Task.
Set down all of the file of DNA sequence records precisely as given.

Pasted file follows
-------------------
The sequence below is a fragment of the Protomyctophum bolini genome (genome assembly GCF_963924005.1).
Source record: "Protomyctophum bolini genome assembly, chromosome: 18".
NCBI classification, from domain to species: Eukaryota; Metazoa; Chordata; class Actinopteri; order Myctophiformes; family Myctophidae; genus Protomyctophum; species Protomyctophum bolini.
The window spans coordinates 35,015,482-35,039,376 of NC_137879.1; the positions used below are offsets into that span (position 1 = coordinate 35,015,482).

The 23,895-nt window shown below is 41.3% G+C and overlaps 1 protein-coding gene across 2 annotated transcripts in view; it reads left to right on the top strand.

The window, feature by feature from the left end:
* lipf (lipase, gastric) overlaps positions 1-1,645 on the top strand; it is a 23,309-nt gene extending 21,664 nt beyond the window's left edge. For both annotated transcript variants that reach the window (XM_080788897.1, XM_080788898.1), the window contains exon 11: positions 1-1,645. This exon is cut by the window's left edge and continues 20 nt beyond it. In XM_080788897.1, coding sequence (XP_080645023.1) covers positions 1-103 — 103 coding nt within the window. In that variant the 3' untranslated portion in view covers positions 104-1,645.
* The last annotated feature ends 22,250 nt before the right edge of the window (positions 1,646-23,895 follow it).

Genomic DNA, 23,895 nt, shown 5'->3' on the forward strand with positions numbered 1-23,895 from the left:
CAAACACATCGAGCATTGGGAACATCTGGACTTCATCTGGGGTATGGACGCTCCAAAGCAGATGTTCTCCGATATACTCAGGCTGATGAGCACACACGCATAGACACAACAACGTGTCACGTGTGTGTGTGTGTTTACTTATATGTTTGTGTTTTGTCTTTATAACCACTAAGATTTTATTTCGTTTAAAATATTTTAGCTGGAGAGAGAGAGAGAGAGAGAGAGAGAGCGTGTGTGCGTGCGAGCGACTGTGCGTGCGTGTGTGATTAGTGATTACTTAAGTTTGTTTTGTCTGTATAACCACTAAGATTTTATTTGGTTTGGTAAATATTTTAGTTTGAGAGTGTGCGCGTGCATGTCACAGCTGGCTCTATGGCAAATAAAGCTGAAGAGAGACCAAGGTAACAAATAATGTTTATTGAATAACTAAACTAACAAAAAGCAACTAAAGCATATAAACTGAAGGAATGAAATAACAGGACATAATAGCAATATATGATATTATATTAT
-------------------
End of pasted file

The sequence below is a fragment of the Protomyctophum bolini genome (genome assembly GCF_963924005.1).
Source record: "Protomyctophum bolini genome assembly, chromosome: 18".
NCBI classification, from domain to species: Eukaryota; Metazoa; Chordata; class Actinopteri; order Myctophiformes; family Myctophidae; genus Protomyctophum; species Protomyctophum bolini.
The window spans coordinates 35,015,482-35,039,376 of NC_137879.1; the positions used below are offsets into that span (position 1 = coordinate 35,015,482).

The 23,895-nt window shown below is 41.3% G+C and overlaps 1 protein-coding gene across 2 annotated transcripts in view; it reads left to right on the top strand.

The window, feature by feature from the left end:
* lipf (lipase, gastric) overlaps positions 1-1,645 on the top strand; it is a 23,309-nt gene extending 21,664 nt beyond the window's left edge. For both annotated transcript variants that reach the window (XM_080788897.1, XM_080788898.1), the window contains exon 11: positions 1-1,645. This exon is cut by the window's left edge and continues 20 nt beyond it. In XM_080788897.1, coding sequence (XP_080645023.1) covers positions 1-103 — 103 coding nt within the window. In that variant the 3' untranslated portion in view covers positions 104-1,645.
* The last annotated feature ends 22,250 nt before the right edge of the window (positions 1,646-23,895 follow it).

Genomic DNA, 23,895 nt, shown 5'->3' on the forward strand with positions numbered 1-23,895 from the left:
CAAACACATCGAGCATTGGGAACATCTGGACTTCATCTGGGGTATGGACGCTCCAAAGCAGATGTTCTCCGATATACTCAGGCTGATGAGCACACACGCATAGACACAACAACGTGTCACGTGTGTGTGTGTGTTTACTTATATGTTTGTGTTTTGTCTTTATAACCACTAAGATTTTATTTCGTTTAAAATATTTTAGCTGGAGAGAGAGAGAGAGAGAGAGAGAGAGCGTGTGTGCGTGCGAGCGACTGTGCGTGCGTGTGTGATTAGTGATTACTTAAGTTTGTTTTGTCTGTATAACCACTAAGATTTTATTTGGTTTGGTAAATATTTTAGTTTGAGAGTGTGCGCGTGCATGTCACAGCTGGCTCTATGGCAAATAAAGCTGAAGAGAGACCAAGGTAACAAATAATGTTTATTGAATAACTAAACTAACAAAAAGCAACTAAAGCATATAAACTGAAGGAATGAAATAACAGGACATAATAGCAATATATGATATTATATTAT